And so we arrived in Africa, right bang in the heart of a Moroccan fishing port. Twenty four hours a day this port is an explosion of activity. The coming and going of everything from 90 to 10 foot wooden fishing boats never stops. They plough in or out of port, overflowing with more nets, crates, fish, fumes and men than seems possible, regardless of what other boats are moored up to them, in their way or who is about to get crushed. The local sailing and windsurfing club operates in the same (rather small) space and regardless of wind conditions. Often at midday we look onto a gaggle of kids or an overweight parent frantically try to jibe their lasers or windsurfs to avoid an oncoming fishing boat, seagull attack or anything else that might cause them to topple into the faeces and fish gut filled water. And that is all just on the water. The surrounding port is also home to the fish market, the dry docks, conspicuous looking warehouses, the local midget, a bonfire, most of the population when they don't have anything else to do, some confused egrets, a thousand or so cocky seagulls, an infestation of scrounging cats and a bunch of bored officials. Lista has been happily bobbing amongst it all for a week and so we have lived, breathed, smelt, ate and slept the life of El Jadida with little respite.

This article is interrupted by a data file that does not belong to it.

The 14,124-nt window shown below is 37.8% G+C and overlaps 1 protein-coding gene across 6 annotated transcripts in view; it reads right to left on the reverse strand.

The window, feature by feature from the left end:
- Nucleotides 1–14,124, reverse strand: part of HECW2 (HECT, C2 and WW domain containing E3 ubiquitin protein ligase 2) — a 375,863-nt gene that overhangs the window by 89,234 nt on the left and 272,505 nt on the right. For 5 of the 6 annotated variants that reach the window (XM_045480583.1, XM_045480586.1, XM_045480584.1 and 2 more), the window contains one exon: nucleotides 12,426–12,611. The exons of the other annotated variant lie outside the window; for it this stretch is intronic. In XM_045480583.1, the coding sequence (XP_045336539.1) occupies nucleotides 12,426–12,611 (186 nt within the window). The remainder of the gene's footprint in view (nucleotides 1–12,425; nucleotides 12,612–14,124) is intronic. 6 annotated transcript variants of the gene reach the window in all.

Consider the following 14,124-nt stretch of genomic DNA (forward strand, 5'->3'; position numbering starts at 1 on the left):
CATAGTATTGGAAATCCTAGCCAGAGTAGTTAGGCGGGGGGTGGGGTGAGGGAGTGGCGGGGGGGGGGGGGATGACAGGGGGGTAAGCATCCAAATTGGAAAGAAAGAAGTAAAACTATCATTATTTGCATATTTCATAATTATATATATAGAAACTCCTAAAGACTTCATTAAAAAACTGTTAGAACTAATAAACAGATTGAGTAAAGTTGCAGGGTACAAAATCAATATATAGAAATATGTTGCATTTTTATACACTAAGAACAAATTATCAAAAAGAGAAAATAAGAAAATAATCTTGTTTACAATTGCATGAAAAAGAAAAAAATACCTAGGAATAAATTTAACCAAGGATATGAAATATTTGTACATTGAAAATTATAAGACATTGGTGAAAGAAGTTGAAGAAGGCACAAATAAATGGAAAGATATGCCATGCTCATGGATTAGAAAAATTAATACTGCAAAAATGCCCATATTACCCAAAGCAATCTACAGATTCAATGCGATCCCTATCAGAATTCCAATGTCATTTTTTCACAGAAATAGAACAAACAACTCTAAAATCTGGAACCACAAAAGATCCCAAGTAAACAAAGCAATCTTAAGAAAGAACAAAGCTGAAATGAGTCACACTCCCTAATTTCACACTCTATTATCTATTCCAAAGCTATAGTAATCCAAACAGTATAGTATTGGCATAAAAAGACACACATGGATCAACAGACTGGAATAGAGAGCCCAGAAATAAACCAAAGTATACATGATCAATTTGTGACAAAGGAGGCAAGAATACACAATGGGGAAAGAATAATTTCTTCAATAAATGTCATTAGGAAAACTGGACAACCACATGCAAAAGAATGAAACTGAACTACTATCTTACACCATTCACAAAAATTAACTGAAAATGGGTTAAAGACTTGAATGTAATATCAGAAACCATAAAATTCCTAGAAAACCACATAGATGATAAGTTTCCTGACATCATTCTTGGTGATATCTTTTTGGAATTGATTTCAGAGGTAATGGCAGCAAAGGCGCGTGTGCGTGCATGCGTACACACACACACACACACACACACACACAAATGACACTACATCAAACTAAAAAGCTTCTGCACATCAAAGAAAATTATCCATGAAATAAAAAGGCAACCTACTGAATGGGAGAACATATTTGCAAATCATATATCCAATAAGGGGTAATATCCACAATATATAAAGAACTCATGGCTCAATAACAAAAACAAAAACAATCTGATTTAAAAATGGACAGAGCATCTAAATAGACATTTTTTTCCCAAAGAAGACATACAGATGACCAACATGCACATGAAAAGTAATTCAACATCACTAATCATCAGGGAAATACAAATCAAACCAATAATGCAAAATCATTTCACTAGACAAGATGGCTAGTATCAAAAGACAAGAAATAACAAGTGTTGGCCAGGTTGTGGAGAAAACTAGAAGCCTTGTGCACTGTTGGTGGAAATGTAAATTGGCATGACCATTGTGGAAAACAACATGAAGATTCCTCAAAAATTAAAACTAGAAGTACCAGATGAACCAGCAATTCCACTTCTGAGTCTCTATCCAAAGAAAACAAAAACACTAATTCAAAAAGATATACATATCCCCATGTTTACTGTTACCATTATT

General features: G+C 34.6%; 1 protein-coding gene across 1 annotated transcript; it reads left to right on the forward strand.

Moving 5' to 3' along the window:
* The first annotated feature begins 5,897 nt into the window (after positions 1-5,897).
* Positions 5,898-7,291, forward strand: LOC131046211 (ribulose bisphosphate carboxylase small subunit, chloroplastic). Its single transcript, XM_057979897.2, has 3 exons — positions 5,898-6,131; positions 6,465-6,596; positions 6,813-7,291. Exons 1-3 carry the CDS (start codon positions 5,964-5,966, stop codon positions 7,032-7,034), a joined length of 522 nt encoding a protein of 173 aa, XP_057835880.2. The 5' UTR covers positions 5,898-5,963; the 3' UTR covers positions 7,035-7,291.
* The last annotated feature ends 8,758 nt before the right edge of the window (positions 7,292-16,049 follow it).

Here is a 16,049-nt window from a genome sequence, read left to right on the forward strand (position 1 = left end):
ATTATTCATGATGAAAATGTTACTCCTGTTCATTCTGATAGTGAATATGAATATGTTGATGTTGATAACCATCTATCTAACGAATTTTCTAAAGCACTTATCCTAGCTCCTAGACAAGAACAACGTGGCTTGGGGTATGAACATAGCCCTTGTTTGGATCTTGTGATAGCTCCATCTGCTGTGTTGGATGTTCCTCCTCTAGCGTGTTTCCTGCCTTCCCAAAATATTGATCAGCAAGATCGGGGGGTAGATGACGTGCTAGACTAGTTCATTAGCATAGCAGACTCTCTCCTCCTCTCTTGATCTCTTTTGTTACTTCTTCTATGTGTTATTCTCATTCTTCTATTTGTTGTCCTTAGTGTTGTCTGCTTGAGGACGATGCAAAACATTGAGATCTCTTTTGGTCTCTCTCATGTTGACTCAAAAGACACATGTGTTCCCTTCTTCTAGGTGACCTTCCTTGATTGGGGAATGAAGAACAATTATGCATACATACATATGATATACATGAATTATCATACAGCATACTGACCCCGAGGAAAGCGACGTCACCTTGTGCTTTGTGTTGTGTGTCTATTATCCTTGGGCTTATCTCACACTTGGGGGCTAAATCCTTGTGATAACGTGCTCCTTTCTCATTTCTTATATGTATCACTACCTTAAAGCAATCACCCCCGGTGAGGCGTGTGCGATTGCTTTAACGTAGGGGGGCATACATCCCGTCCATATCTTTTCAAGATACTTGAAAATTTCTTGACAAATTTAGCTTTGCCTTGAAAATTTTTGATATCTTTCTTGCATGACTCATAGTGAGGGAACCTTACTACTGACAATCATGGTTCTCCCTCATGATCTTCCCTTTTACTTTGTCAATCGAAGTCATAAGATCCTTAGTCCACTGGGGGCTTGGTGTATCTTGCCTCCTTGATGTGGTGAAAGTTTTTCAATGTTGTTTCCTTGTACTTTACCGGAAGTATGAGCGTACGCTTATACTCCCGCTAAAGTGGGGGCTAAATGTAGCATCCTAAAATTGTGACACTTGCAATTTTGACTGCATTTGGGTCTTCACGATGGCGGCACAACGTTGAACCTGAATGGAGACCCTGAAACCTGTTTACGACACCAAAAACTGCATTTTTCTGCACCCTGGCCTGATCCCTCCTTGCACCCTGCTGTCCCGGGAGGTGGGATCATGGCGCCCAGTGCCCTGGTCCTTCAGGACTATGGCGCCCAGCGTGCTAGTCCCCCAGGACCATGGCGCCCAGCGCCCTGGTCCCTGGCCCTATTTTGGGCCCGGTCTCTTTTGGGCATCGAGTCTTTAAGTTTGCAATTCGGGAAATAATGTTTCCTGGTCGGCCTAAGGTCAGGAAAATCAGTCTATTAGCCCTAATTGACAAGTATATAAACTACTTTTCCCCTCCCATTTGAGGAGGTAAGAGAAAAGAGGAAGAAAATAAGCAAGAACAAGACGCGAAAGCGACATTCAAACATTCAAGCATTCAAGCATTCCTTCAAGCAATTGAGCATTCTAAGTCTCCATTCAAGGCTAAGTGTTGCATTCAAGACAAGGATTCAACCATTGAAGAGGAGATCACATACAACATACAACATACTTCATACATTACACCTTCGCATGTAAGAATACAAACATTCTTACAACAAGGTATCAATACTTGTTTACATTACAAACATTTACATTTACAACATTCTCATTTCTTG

From the port we wondered into the town, thinking that we must have arrived in the hub and so perhaps there was little else to see. How wrong we were. The port is considerably organised compared to the torrent of activity onshore. The hecticness of this land smacks you in the face everywhere you turn. There is no time for structure or organisation here, everyones too busy buying, selling, mending, making, discussing or playing something. Why would you waste your time contemplating the most efficient way to do something when you could just get on with it? Everyone here goes about their business as they see best, without the input of consultants, instruction manuals or experts. Its how England would look if it was built solely on the back of suburban Sunday DIY experiments. The garden shed approach to life. Grow some stuff, load it up on a cart, take it into town, sprawl it in front of people and wait there until they buy it for a price that works for you and works for them. Make a hole in the town wall, heat it up, bake some bread in it and wait for people to buy it. Breed some animals, throw them in a van, bring them down to town, bring a slaughtering kit and some scales and wait for the demand to flood in. Catch some fish, bring them into port, wait for people to gather around your boat and barter for your goods or just eat them there and then. The same approach goes for everything; nuts, seeds, cakes, bread, meats, eggs, popcorn, tea, tins, fruit, veg, fish, cloth, wood, bikes, cooking appliances, adidas tracksuits, pants, socks, CDs, TVs, towels, books, toilet brushes, beds, sofas, coffee and the list could go on. Pretty much anything you could ever want will be piled up in front of you for your taking within a 100m sq of the middle of town. No space is spared for the convenience of the buyer. Each man is selling his stuff regardless of the man next door. Nothing is masked behind plastic, on shelves, through bar codes, queues, systems, calories or e numbers. Everything is presented and bought the only way its ever looked.